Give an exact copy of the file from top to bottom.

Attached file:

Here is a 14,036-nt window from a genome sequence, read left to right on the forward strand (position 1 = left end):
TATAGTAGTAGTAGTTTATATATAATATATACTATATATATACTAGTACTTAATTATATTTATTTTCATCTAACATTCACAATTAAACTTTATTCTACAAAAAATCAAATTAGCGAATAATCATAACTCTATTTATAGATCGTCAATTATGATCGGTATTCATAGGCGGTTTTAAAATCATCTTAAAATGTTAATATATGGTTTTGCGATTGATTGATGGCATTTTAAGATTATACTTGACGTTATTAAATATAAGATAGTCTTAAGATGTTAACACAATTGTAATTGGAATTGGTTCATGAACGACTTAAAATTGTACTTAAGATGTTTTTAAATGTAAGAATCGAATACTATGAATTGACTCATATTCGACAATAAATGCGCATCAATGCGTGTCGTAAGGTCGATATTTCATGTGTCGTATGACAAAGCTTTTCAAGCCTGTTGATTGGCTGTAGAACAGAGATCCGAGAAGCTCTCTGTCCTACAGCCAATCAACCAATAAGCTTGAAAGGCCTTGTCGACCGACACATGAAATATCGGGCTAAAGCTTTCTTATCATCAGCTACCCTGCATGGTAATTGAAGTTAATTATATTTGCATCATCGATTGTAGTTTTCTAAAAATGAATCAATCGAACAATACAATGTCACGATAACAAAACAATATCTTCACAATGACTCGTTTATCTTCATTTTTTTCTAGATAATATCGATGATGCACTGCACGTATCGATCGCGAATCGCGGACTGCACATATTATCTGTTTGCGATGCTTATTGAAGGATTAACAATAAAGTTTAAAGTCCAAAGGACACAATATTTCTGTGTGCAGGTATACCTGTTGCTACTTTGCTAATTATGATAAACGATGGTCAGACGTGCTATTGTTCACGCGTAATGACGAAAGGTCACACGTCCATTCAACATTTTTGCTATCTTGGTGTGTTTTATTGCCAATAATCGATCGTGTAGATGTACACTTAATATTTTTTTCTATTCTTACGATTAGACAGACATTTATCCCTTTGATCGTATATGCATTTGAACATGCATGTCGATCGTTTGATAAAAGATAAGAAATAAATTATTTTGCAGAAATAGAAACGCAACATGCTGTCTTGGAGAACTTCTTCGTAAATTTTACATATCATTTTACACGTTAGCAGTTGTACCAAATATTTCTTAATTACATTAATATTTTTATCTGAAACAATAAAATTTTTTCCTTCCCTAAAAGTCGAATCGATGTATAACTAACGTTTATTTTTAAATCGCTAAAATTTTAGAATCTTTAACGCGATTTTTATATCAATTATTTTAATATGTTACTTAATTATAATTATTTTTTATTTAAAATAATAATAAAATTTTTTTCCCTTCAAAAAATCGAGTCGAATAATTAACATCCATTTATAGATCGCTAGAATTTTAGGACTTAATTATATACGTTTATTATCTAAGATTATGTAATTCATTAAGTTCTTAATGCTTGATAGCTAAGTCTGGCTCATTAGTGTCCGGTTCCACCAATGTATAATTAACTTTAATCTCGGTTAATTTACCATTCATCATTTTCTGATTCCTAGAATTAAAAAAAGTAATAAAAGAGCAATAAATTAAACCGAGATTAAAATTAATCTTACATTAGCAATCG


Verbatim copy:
Here is a 14,036-nt window from a genome sequence, read left to right on the forward strand (position 1 = left end):
TATAGTAGTAGTAGTTTATATATAATATATACTATATATATACTAGTACTTAATTATATTTATTTTCATCTAACATTCACAATTAAACTTTATTCTACAAAAAATCAAATTAGCGAATAATCATAACTCTATTTATAGATCGTCAATTATGATCGGTATTCATAGGCGGTTTTAAAATCATCTTAAAATGTTAATATATGGTTTTGCGATTGATTGATGGCATTTTAAGATTATACTTGACGTTATTAAATATAAGATAGTCTTAAGATGTTAACACAATTGTAATTGGAATTGGTTCATGAACGACTTAAAATTGTACTTAAGATGTTTTTAAATGTAAGAATCGAATACTATGAATTGACTCATATTCGACAATAAATGCGCATCAATGCGTGTCGTAAGGTCGATATTTCATGTGTCGTATGACAAAGCTTTTCAAGCCTGTTGATTGGCTGTAGAACAGAGATCCGAGAAGCTCTCTGTCCTACAGCCAATCAACCAATAAGCTTGAAAGGCCTTGTCGACCGACACATGAAATATCGGGCTAAAGCTTTCTTATCATCAGCTACCCTGCATGGTAATTGAAGTTAATTATATTTGCATCATCGATTGTAGTTTTCTAAAAATGAATCAATCGAACAATACAATGTCACGATAACAAAACAATATCTTCACAATGACTCGTTTATCTTCATTTTTTTCTAGATAATATCGATGATGCACTGCACGTATCGATCGCGAATCGCGGACTGCACATATTATCTGTTTGCGATGCTTATTGAAGGATTAACAATAAAGTTTAAAGTCCAAAGGACACAATATTTCTGTGTGCAGGTATACCTGTTGCTACTTTGCTAATTATGATAAACGATGGTCAGACGTGCTATTGTTCACGCGTAATGACGAAAGGTCACACGTCCATTCAACATTTTTGCTATCTTGGTGTGTTTTATTGCCAATAATCGATCGTGTAGATGTACACTTAATATTTTTTTCTATTCTTACGATTAGACAGACATTTATCCCTTTGATCGTATATGCATTTGAACATGCATGTCGATCGTTTGATAAAAGATAAGAAATAAATTATTTTGCAGAAATAGAAACGCAACATGCTGTCTTGGAGAACTTCTTCGTAAATTTTACATATCATTTTACACGTTAGCAGTTGTACCAAATATTTCTTAATTACATTAATATTTTTATCTGAAACAATAAAATTTTTTCCTTCCCTAAAAGTCGAATCGATGTATAACTAACGTTTATTTTTAAATCGCTAAAATTTTAGAATCTTTAACGCGATTTTTATATCAATTATTTTAATATGTTACTTAATTATAATTATTTTTTATTTAAAATAATAATAAAATTTTTTTCCCTTCAAAAAATCGAGTCGAATAATTAACATCCATTTATAGATCGCTAGAATTTTAGGACTTAATTATATACGTTTATTATCTAAGATTATGTAATTCATTAAGTTCTTAATGCTTGATAGCTAAGTCTGGCTCATTAGTGTCCGGTTCCACCAATGTATAATTAACTTTAATCTCGGTTAATTTACCATTCATCATTTTCTGATTCCTAGAATTAAAAAAAGTAATAAAAGAGCAATAAATTAAACCGAGATTAAAATTAATCTTACATTAGCAATCG